People were bringing even infants to him that he might touch them; and when the disciples saw it, they sternly ordered them not to do it. But Jesus called for them and said, ‘Let the little children come to me, and do not stop them; for it is to such as these that the kingdom of God belongs. Truly I tell you, whoever does not receive the kingdom of God as a little child will never enter it.’ (Luke 18.15-17)

I’m aware this may cut across what I said earlier this week. But I’ve been struck by the way my infant son engages with his environment. I think I have a lot to learn from him about Christian living — and theological inquiry in particular.

When he’s at his best, my son displays a kind of relaxed relentlessness.

He’s relentless in his curiosity. About everything. (This is typically expressed, at this stage, by him putting everything into his mouth. I’m told he’ll grow out of this.)

Yet there’s also a gentleness to his curiosity. He’s relaxed in his explorations. Not an obsessive Captain Ahab.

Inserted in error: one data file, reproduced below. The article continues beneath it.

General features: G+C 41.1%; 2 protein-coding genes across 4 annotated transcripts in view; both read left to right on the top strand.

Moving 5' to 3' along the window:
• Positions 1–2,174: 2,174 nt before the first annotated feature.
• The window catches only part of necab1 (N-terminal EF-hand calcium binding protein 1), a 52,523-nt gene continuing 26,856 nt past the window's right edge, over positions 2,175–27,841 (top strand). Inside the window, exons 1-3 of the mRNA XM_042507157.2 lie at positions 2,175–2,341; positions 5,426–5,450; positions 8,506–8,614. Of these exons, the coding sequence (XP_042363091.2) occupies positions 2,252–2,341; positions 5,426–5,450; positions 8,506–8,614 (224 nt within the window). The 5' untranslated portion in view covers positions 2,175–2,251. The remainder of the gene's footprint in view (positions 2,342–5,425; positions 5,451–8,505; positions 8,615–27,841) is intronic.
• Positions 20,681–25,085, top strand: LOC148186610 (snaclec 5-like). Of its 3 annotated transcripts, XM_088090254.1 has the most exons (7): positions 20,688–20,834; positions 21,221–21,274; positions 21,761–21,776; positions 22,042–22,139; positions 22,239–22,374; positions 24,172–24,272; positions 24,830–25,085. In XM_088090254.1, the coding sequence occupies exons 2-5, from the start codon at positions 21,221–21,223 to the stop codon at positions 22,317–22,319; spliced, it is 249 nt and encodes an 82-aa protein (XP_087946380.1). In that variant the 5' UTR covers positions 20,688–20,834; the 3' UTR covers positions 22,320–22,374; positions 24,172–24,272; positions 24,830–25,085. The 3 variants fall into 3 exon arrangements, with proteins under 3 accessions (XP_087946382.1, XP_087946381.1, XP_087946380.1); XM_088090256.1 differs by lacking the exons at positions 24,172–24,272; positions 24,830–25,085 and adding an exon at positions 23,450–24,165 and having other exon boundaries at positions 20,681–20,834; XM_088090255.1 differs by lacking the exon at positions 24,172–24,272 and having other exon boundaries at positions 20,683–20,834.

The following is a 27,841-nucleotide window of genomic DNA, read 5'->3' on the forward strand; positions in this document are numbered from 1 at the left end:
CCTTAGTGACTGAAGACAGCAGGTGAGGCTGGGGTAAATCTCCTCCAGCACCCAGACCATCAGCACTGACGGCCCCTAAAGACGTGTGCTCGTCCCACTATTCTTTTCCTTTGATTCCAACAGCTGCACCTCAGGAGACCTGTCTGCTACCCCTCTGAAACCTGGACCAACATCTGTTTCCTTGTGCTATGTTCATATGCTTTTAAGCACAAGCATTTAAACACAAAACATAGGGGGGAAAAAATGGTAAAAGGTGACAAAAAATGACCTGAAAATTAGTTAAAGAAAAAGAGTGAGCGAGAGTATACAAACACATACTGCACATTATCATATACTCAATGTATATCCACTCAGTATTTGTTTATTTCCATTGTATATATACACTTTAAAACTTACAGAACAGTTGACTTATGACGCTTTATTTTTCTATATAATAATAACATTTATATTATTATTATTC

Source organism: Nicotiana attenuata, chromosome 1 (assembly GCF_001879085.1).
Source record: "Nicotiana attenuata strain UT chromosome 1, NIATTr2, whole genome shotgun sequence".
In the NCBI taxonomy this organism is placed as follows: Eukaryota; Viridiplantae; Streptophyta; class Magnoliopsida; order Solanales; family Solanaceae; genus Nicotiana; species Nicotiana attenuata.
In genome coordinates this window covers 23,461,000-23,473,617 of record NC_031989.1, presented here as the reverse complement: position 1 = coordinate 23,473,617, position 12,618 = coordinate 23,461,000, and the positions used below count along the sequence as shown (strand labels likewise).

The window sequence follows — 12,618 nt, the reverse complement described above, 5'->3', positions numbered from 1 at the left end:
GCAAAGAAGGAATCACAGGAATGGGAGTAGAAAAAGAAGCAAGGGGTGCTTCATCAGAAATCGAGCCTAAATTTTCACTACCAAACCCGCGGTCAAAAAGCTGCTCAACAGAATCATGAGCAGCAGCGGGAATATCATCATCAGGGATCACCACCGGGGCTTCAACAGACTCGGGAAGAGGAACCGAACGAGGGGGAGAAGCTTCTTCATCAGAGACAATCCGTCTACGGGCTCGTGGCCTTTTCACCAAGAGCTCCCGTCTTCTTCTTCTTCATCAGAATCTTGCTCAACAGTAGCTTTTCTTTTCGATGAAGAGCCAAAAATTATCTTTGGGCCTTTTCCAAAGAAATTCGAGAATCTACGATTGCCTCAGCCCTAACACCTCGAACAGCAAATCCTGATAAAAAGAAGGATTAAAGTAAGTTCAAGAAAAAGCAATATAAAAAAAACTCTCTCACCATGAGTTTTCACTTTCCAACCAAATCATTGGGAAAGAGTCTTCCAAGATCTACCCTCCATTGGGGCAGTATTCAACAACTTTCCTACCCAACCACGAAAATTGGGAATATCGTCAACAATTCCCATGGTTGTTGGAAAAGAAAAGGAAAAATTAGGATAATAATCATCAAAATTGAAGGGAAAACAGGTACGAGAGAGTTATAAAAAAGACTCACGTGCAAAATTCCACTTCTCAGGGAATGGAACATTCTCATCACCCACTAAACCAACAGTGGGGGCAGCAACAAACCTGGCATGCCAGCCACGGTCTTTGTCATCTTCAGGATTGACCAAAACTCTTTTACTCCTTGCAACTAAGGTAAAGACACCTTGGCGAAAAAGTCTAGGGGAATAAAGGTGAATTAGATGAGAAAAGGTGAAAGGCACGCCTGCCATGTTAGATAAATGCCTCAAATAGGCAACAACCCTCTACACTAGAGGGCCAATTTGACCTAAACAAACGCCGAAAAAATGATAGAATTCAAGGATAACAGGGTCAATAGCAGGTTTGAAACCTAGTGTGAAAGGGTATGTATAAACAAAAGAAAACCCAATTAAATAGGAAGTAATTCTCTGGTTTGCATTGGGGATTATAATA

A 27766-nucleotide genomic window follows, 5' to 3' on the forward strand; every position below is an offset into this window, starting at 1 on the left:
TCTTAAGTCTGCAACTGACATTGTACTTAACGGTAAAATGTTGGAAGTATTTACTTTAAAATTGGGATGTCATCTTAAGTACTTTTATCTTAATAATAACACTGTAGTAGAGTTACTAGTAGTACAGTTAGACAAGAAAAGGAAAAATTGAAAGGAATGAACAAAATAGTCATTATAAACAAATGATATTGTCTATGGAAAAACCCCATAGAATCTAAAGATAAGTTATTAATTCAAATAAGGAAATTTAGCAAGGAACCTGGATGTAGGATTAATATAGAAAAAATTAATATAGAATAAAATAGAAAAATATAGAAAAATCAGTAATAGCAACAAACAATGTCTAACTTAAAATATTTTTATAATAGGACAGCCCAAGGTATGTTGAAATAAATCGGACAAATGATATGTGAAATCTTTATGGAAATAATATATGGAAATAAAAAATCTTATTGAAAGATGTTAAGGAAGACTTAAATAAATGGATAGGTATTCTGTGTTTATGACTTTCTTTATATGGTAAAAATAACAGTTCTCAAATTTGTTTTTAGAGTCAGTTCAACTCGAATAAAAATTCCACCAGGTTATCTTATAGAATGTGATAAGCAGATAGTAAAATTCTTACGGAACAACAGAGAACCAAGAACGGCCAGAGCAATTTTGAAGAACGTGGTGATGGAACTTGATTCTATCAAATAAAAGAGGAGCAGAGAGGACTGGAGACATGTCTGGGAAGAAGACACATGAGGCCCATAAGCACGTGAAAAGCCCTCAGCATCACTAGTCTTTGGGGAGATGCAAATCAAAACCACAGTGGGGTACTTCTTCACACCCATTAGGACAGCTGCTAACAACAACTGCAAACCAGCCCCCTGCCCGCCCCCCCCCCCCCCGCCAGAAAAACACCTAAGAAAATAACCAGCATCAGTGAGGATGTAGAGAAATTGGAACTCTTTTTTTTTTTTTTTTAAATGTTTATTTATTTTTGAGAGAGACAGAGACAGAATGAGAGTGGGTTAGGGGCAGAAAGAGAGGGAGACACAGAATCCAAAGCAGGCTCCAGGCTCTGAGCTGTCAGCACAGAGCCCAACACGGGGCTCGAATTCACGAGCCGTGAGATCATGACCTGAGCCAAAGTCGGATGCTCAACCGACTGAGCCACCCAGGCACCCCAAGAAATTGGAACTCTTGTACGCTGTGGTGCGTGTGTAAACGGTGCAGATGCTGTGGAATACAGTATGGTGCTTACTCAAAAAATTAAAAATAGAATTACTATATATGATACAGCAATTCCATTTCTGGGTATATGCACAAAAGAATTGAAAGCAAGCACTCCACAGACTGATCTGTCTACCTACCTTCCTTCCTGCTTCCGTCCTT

Perhaps the difference is that in pressing to understand and discover, my son doesn’t seem all that interested in gaining mastery or control. Rather, the goal of his explorations is either wide-eyed wonder or a delighted chuckle.

And whatever else Jesus means us to understand in saying that the kingdom belongs the like of infants, surely it means that we should take our cue from my son’s relaxed relentlessness. Pressing to know God and his world — in the quest not for mastery but for wonder and delight…

drawing out of our Christian hope

I don’t think I could tell you much about the houses or gardens on my street. I tend to use it almost exclusively to get from my home to the tram (for which I always seem to be running late). And so I rarely ever notice things about it — let alone enjoy them.

I’m sure that the Nineteenth Century English intellectual John Ruskin would rebuke me for this. Ruskin was keen that everyone learn to draw — not so much to flood the world with bad art as to restore to us the habits of curiosity and attention: